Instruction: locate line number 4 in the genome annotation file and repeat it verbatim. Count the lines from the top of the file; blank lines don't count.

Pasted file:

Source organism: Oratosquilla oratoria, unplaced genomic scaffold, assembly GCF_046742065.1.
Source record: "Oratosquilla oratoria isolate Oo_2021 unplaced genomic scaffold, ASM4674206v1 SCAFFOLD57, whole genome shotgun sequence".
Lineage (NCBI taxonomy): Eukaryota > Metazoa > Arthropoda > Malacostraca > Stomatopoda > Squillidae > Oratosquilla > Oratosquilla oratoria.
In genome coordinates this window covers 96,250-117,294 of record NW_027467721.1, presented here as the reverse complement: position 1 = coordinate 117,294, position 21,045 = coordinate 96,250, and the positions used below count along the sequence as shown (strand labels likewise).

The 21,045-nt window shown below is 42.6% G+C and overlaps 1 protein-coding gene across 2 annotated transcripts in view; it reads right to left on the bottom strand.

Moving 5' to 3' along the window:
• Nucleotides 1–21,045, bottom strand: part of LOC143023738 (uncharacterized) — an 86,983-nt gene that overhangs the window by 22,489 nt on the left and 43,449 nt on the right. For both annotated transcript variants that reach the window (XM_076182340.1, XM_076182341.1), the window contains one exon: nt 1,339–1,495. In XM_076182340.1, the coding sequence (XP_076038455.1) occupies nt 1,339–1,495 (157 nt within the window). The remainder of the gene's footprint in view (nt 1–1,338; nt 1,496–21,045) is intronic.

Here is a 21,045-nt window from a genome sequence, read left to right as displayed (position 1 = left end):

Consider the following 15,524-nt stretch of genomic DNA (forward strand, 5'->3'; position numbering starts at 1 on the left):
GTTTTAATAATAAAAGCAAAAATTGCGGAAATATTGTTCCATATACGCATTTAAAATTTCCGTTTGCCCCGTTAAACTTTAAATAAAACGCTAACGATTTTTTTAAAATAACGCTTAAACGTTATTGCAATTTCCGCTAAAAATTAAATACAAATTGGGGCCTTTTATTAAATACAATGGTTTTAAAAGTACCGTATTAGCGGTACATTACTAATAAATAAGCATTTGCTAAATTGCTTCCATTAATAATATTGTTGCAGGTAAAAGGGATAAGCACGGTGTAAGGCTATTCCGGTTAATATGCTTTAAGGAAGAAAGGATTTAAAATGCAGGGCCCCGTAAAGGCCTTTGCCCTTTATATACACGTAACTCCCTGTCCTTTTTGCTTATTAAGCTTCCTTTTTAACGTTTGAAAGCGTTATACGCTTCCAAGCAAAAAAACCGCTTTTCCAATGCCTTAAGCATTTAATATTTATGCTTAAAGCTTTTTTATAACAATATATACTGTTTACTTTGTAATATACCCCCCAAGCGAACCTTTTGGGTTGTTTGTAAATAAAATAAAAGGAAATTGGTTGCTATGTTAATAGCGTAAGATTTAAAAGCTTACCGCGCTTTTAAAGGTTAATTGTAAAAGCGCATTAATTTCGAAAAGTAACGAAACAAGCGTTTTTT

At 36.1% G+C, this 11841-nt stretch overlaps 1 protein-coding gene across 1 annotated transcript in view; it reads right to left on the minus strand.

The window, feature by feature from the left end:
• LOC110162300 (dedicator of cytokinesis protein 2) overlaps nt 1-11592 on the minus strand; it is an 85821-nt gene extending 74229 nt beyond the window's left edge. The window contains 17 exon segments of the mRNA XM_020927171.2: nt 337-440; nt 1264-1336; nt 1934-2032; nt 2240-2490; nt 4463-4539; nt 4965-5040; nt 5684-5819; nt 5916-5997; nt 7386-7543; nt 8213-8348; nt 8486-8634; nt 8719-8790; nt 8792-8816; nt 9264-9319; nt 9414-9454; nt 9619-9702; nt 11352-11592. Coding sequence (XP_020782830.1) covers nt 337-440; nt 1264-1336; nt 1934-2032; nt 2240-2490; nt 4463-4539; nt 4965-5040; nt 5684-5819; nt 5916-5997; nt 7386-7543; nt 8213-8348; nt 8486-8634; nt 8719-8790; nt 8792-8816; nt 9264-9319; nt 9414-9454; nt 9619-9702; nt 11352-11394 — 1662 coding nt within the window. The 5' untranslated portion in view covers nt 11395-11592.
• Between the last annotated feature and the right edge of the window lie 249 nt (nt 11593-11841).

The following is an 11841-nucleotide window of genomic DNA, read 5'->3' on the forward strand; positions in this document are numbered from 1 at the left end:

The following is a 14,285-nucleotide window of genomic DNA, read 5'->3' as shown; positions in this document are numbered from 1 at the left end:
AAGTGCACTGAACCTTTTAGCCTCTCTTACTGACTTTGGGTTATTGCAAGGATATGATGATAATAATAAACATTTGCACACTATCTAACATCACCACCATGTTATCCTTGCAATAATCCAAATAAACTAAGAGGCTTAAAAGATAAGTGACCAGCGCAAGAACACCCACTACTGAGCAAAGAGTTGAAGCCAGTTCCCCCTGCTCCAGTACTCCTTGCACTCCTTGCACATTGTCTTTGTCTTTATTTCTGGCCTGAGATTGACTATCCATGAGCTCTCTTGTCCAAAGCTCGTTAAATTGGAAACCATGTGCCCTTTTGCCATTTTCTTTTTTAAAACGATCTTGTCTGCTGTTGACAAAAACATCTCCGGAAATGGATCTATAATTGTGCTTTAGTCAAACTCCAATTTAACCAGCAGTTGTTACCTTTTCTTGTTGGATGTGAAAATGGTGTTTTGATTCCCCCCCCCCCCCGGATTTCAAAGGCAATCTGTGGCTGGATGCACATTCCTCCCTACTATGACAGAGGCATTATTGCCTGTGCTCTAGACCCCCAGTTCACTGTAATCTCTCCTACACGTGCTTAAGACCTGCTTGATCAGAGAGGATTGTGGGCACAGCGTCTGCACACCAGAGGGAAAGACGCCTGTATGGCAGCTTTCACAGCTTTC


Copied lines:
In genome coordinates this window covers 96,250-117,294 of record NW_027467721.1, presented here as the reverse complement: position 1 = coordinate 117,294, position 21,045 = coordinate 96,250, and the positions used below count along the sequence as shown (strand labels likewise).